The Ninth Session of the United Nations Permanent Forum on Indigenous Issues is a distinct gathering happening April 19 to 30 at the United Nations Headquarters in New York. One of many significant aspects of this forum was the signing of the UN Declaration of Indigenous Rights by New Zealand; however, a more pinnacle moment for myself, as an indigenous youth, would have been the signing of this document by my own country.
Perhaps Canada is afraid of the basic rights that this document would provide for all indigenous people in Canada, and the accountability that would call for to meet basic human rights.
Some of the basic rights outlined in this document include affirming that indigenous peoples are equal to all other peoples, while recognizing the right of all peoples to be different.
Indigenous peoples have the right, without discrimination, to the improvement of their economic and social conditions, in the areas of education, employment, vocational training and retaining housing, sanitation, health and social security.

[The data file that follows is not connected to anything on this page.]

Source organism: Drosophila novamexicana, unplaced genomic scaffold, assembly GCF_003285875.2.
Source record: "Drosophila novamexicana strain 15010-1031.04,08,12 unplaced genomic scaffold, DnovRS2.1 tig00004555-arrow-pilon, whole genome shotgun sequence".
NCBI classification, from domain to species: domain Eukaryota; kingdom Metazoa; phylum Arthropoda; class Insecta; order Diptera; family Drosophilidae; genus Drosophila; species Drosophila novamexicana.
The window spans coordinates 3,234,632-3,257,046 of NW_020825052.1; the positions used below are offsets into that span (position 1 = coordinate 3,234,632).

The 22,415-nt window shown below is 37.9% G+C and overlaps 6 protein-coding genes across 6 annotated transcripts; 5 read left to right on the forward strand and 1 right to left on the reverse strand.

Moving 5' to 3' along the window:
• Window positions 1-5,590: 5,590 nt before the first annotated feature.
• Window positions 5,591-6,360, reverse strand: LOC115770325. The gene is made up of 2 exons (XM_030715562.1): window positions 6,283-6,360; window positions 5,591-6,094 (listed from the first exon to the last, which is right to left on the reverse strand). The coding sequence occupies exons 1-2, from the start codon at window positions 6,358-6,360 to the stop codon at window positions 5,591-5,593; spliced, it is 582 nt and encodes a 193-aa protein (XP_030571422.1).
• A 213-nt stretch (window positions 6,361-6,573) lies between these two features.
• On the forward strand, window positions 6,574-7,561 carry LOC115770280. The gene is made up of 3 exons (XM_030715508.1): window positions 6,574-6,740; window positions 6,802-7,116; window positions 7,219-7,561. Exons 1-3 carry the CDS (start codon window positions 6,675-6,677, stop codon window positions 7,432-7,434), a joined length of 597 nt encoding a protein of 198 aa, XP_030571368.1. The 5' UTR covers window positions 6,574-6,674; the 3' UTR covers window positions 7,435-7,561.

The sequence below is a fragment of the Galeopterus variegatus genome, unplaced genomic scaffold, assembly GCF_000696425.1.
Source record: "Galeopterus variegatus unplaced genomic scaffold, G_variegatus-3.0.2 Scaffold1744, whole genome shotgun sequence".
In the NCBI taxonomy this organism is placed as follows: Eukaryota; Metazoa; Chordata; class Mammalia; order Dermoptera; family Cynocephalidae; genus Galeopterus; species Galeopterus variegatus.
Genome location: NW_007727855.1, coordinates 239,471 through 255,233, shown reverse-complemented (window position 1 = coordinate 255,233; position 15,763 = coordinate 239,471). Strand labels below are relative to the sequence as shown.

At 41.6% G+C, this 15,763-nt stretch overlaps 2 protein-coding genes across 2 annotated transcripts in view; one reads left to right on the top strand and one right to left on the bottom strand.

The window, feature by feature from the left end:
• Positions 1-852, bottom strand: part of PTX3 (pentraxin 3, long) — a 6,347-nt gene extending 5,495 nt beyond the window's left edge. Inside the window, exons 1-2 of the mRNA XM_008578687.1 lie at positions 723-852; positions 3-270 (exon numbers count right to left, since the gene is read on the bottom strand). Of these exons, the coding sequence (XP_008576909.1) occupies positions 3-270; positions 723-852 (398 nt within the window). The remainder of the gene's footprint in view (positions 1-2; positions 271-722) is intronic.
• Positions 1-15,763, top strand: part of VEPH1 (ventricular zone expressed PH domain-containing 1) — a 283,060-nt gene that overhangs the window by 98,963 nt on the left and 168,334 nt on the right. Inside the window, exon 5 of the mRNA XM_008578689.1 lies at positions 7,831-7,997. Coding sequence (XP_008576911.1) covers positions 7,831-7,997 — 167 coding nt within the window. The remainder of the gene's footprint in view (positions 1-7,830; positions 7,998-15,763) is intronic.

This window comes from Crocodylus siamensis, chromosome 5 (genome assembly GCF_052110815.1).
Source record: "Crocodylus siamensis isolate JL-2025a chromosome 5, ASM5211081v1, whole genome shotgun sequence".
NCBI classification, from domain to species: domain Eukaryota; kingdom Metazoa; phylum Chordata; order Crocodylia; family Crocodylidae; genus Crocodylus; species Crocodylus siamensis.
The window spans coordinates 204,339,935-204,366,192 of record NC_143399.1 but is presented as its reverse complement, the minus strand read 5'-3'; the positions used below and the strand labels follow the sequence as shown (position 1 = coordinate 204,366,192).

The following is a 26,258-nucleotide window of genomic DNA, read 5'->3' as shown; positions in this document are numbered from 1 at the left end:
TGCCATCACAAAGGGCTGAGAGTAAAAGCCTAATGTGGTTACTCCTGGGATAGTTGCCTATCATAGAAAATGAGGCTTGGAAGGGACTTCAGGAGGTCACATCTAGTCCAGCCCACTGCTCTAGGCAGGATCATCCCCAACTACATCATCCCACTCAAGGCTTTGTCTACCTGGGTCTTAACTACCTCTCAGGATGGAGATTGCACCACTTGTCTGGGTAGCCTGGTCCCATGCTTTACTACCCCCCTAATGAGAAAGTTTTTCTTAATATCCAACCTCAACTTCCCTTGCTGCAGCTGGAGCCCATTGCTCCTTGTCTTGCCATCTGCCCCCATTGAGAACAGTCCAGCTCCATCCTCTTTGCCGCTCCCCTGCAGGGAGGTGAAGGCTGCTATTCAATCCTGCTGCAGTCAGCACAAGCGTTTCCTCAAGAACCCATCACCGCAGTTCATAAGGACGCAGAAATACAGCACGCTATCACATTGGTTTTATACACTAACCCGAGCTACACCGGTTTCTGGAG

These affirmations and rights may seem like basics to mainstream society in Canada, but until Canada signs and follows through on the basic human rights of indigenous people we will all suffer.
This suffering is seen in many forms in the indigenous people across people, but one of specific worry is the epidemic and increasing rates of HIV/AIDS among aboriginal youth.
Today, aboriginal youth are the fastest growing population within Canada and now represent more than 50 per cent of the aboriginal population. Yet they account for more than 26.5 per cent of new HIV infections overall.
This example is only one, which is evidence of why Canada needs to sign this document.